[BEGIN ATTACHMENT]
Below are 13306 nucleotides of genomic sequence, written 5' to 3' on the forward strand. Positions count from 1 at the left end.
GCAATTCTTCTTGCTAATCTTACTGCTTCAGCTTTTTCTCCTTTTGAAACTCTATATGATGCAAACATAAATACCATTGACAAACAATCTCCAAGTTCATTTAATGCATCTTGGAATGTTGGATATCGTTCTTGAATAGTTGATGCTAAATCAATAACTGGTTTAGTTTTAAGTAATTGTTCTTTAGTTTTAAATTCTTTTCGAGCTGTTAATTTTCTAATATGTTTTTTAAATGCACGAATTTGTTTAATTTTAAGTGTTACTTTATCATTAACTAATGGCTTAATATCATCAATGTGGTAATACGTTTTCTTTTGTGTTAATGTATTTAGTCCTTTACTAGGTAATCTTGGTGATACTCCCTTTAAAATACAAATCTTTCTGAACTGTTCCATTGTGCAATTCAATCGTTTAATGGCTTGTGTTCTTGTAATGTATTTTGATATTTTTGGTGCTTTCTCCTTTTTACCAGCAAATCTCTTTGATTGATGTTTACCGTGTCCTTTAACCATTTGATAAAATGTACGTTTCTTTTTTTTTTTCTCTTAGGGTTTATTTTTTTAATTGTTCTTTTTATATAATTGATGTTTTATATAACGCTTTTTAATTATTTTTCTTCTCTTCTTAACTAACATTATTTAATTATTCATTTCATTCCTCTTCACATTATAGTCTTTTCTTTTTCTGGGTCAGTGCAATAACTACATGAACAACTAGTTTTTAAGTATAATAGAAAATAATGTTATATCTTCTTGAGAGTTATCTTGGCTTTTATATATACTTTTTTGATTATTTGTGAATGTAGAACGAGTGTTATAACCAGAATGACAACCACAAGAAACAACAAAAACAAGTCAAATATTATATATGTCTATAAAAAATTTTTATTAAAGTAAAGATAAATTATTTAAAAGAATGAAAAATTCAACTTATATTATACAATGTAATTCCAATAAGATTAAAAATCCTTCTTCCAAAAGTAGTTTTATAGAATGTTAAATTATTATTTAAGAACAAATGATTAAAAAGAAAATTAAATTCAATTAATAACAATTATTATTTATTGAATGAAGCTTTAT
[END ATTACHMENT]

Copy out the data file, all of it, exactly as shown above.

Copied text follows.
Below are 13306 nucleotides of genomic sequence, written 5' to 3' on the forward strand. Positions count from 1 at the left end.
GCAATTCTTCTTGCTAATCTTACTGCTTCAGCTTTTTCTCCTTTTGAAACTCTATATGATGCAAACATAAATACCATTGACAAACAATCTCCAAGTTCATTTAATGCATCTTGGAATGTTGGATATCGTTCTTGAATAGTTGATGCTAAATCAATAACTGGTTTAGTTTTAAGTAATTGTTCTTTAGTTTTAAATTCTTTTCGAGCTGTTAATTTTCTAATATGTTTTTTAAATGCACGAATTTGTTTAATTTTAAGTGTTACTTTATCATTAACTAATGGCTTAATATCATCAATGTGGTAATACGTTTTCTTTTGTGTTAATGTATTTAGTCCTTTACTAGGTAATCTTGGTGATACTCCCTTTAAAATACAAATCTTTCTGAACTGTTCCATTGTGCAATTCAATCGTTTAATGGCTTGTGTTCTTGTAATGTATTTTGATATTTTTGGTGCTTTCTCCTTTTTACCAGCAAATCTCTTTGATTGATGTTTACCGTGTCCTTTAACCATTTGATAAAATGTACGTTTCTTTTTTTTTTTCTCTTAGGGTTTATTTTTTTAATTGTTCTTTTTATATAATTGATGTTTTATATAACGCTTTTTAATTATTTTTCTTCTCTTCTTAACTAACATTATTTAATTATTCATTTCATTCCTCTTCACATTATAGTCTTTTCTTTTTCTGGGTCAGTGCAATAACTACATGAACAACTAGTTTTTAAGTATAATAGAAAATAATGTTATATCTTCTTGAGAGTTATCTTGGCTTTTATATATACTTTTTTGATTATTTGTGAATGTAGAACGAGTGTTATAACCAGAATGACAACCACAAGAAACAACAAAAACAAGTCAAATATTATATATGTCTATAAAAAATTTTTATTAAAGTAAAGATAAATTATTTAAAAGAATGAAAAATTCAACTTATATTATACAATGTAATTCCAATAAGATTAAAAATCCTTCTTCCAAAAGTAGTTTTATAGAATGTTAAATTATTATTTAAGAACAAATGATTAAAAAGAAAATTAAATTCAATTAATAACAATTATTATTTATTGAATGAAGCTTTAT